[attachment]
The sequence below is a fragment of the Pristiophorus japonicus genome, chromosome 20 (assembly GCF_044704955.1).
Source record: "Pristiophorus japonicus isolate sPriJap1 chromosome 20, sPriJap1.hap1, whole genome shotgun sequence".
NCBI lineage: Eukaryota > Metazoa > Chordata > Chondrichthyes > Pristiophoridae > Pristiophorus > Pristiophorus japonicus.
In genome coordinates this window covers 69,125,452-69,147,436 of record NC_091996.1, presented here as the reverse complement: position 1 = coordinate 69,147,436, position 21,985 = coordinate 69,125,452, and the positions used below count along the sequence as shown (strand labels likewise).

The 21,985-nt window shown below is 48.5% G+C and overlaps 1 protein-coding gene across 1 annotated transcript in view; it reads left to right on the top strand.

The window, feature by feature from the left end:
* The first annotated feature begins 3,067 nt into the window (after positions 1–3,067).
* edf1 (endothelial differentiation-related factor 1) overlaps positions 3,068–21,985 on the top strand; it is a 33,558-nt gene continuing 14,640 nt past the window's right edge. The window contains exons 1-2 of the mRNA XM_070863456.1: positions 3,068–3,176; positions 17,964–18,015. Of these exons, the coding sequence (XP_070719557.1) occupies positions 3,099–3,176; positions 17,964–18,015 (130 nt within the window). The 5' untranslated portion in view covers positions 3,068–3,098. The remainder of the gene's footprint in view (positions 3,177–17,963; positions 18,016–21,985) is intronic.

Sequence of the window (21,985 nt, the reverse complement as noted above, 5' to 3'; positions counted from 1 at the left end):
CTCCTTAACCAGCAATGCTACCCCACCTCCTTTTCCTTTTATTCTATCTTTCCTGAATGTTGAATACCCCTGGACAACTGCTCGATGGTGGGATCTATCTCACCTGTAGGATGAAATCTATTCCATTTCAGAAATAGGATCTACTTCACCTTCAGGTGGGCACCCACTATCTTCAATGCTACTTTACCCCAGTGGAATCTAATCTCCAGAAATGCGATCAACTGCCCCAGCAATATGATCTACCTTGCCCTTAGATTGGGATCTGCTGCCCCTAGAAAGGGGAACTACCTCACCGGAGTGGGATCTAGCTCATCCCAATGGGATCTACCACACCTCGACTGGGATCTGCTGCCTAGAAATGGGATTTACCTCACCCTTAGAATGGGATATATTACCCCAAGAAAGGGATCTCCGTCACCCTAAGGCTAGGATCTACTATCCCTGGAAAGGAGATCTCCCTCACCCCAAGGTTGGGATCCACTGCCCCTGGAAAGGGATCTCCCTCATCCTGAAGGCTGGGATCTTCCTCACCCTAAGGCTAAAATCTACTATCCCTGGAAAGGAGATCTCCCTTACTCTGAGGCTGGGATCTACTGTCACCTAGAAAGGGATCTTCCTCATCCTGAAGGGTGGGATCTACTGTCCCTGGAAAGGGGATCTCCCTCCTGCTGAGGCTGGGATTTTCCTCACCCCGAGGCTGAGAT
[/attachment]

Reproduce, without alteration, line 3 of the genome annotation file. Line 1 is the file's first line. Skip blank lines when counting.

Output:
NCBI lineage: Eukaryota > Metazoa > Chordata > Chondrichthyes > Pristiophoridae > Pristiophorus > Pristiophorus japonicus.